• Governance and administrative arrangements contribute to a culture of inclusiveness and a sense of belonging at the service and suit the unique context of the service.

Standard 7.2  Leadership

Exceeding theme 1: Practice is embedded in service operations

• Educators, the educational leader, and co-ordinators demonstrate a deep understanding of the requirements of the standard, concepts and the component elements, and a commitment to high quality practice at all times.
• Effective leadership builds and consistently promotes a positive organisational culture and professional learning community that supports all members of the service team to develop as professionals and contribute meaningfully to quality improvement processes, builds educator capacity by supporting educators through ongoing professional development opportunities, for example mentoring.
• All members of the service team are able to explain how the service’s performance evaluation process consistently supports their learning and development goals and growth as professionals, including how a tailored professional development plan provides a focus for continuous performance improvement, are able to discuss and demonstrate how they actively participate in the service’s ongoing self-assessment and quality improvement process, and how this process drives continuous improvement in service quality and enhances outcomes for children and families.
• The educational leader is able to discuss and demonstrate how they are supported by the service’s leadership team and work collaboratively with educators to effectively lead the development of the curriculum and set high expectations for teaching and learning.
• Educators are able to discuss and demonstrate how they are supported by the educational leader to learn and grow in their professional practice, and how they work with the educational leader to consistently deliver an educational program that sets high expectations for each child’s learning.
• Across the service, observed and discussed quality improvement processes align with the service’s Quality Improvement Plan and with other supporting documentation, including individual professional development plans for staff members.

Exceeding theme 2: Practice is informed by critical reflection

• The service’s approach to leadership reflects robust debate, discussion, and opportunities for input by all educators, and is informed by critical reflection and past incidents is informed by current recognised guidance on leadership that supports the operation of a quality service.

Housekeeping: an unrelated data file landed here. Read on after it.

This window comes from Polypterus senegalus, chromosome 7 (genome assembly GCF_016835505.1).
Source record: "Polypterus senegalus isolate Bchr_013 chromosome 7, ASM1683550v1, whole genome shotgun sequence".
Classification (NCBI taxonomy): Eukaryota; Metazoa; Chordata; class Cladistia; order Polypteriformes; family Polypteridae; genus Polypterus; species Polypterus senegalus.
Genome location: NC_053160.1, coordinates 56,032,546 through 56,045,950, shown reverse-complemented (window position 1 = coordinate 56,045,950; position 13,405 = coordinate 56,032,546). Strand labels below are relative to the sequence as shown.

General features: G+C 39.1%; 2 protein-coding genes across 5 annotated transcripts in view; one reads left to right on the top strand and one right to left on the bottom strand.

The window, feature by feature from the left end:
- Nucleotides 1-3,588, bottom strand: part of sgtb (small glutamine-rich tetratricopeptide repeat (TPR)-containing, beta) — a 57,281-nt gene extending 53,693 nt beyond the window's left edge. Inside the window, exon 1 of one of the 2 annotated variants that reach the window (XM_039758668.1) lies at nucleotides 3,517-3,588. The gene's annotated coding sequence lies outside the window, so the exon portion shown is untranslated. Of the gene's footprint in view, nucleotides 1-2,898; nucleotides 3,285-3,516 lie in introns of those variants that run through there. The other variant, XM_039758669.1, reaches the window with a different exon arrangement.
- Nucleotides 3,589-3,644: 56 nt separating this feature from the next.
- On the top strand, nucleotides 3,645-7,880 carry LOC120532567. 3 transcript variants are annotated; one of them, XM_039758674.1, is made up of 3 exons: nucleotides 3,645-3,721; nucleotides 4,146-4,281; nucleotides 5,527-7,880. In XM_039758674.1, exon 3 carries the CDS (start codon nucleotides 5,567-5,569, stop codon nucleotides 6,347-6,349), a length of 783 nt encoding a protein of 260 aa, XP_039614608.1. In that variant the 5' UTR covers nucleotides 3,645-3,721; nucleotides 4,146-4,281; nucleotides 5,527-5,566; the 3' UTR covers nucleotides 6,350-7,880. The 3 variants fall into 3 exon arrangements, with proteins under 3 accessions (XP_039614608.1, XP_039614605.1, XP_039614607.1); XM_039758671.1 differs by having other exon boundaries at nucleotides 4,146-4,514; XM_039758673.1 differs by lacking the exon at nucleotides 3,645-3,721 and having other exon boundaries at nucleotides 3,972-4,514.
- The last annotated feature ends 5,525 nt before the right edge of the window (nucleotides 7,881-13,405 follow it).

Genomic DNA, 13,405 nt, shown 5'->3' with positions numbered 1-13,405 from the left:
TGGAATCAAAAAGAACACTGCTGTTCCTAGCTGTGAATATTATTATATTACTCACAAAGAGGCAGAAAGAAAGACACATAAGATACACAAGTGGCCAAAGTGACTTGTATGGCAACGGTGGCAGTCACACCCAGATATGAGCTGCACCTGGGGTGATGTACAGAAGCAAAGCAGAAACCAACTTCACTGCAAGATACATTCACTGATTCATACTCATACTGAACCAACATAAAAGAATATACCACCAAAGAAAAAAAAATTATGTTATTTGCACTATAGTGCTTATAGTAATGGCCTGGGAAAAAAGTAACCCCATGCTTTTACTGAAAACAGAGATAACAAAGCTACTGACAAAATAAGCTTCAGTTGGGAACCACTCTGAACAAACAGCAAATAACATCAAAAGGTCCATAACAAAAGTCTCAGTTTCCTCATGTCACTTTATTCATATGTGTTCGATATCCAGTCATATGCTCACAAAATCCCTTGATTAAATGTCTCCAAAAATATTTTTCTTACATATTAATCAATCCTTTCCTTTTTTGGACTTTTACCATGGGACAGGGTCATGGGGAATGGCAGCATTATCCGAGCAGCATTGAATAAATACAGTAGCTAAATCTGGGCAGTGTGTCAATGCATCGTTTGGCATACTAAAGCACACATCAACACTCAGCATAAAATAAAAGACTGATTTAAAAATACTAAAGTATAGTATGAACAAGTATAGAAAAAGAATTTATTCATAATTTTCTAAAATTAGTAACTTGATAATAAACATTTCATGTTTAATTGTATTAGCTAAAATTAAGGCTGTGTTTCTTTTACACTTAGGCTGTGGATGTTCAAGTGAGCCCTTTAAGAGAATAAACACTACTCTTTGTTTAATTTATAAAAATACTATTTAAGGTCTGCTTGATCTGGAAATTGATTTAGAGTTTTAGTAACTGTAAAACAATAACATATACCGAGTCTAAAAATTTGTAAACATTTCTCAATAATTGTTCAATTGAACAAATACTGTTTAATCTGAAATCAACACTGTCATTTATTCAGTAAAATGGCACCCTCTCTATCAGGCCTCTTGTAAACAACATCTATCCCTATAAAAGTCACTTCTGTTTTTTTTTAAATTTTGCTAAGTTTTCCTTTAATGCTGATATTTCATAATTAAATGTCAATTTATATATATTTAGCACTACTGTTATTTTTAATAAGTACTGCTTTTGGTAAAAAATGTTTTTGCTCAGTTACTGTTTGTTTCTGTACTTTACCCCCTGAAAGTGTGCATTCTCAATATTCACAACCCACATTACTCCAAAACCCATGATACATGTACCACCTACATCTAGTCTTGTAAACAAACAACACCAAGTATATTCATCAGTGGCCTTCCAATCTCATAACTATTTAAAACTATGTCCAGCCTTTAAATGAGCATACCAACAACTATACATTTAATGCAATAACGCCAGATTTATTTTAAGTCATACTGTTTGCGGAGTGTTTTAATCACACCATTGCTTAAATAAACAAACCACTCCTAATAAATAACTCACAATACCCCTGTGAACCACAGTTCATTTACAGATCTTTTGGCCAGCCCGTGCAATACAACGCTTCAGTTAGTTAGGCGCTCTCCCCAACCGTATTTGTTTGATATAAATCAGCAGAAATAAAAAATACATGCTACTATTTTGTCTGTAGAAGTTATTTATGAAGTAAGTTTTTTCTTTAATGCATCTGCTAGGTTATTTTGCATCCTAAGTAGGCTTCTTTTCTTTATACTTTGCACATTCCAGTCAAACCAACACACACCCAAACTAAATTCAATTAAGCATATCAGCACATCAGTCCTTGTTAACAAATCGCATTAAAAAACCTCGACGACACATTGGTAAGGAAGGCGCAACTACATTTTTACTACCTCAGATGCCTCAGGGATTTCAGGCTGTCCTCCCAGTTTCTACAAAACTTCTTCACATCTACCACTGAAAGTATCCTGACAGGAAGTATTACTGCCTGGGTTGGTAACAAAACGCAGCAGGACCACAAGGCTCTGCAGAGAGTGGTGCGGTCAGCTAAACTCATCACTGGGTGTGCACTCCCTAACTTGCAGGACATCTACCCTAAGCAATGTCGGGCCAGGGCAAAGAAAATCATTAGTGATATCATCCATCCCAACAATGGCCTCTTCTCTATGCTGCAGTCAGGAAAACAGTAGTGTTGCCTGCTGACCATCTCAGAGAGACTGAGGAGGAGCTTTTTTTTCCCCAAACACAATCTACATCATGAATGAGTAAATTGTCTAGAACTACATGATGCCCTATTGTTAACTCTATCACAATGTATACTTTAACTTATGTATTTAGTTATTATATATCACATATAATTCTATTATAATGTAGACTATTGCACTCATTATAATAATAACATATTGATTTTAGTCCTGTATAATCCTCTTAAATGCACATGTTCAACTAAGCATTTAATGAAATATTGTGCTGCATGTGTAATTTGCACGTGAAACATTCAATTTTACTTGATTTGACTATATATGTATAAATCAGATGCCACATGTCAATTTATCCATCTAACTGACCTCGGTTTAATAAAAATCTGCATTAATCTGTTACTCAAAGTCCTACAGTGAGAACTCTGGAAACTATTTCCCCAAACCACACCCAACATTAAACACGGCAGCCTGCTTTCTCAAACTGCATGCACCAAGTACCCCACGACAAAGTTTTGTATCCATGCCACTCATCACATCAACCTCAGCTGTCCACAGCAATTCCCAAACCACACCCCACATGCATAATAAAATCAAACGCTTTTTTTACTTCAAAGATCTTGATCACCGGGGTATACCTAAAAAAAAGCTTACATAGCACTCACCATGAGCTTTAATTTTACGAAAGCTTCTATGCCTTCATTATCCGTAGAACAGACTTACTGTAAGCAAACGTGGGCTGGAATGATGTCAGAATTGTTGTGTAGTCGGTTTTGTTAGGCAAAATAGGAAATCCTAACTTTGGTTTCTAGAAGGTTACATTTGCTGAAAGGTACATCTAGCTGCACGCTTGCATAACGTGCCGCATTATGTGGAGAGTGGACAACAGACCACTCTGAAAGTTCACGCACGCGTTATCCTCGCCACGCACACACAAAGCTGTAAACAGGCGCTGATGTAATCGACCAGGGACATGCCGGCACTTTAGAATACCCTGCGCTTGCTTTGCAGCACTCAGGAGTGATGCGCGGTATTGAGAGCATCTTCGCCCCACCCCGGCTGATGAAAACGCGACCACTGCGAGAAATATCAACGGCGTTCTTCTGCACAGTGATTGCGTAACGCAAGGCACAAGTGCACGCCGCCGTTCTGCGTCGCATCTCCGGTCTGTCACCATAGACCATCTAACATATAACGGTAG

• Any changes to the service’s approach to leadership is understood by all and implemented appropriately.
• The leadership team regularly reflects on the service’s quality improvement processes and makes changes where opportunities are identified to enhance outcomes for the service team, children and families.
• All members of the service team regularly reflect on their own learning and professional development goals and opportunities to strengthen their performance and practice, and share their insights through informal and formal performance discussions to support alignment of expectations and goals.
• All members of the service systematically reflect, individually and as a team, on service performance in relation to the National Quality Standard, focus areas identified in the Quality Improvement Plan, and goals for teaching and learning to ensure the service is meeting its own and the regulatory system’s expectations for high quality and continuous improvement.
• The service supports and enables all members of the service team to provide feedback on quality improvement processes and this feedback is respectfully considered.
• Change processes are managed sensitively and collaboratively with key stakeholders and the rationale for change is clearly communicated.

Exceeding theme 3: Practice is shaped by meaningful engagement with families and/or the community

• Leadership at the service reflects the unique geographical, cultural and community context of the service, welcomes, reflects and draws on the voices, priorities and strengths of the children and families at the service.
• Educators, co-ordinators and those with management responsibilities support families and the community to participate meaningfully in the service’s quality improvement processes, including the development and review of the Quality Improvement Plan.
• Educators support families and the community to understand the role of the educational leader in relation to their own child’s participation in the service, and regularly invite them to discuss their own goals and expectations for their child’s learning to inform the educational program.
• The service supports and enables families and the community to provide feedback on quality improvement processes, and this feedback is actively considered as part of the regular cycle of self-assessment that supports continuous quality improvement.
• The service builds and maintains community partnerships that strengthen the professional learning community and support continuous quality improvement, enhancing outcomes for children, families, and the service team.
• Quality improvement processes contribute to a culture of inclusiveness and a sense of belonging at the service, and suit the unique context of the service. 

Reference: 
New Guide To The National Quality Framework, Australian Children’s Education and Care Quality Authority

Last modified on Tuesday, February 20, 2018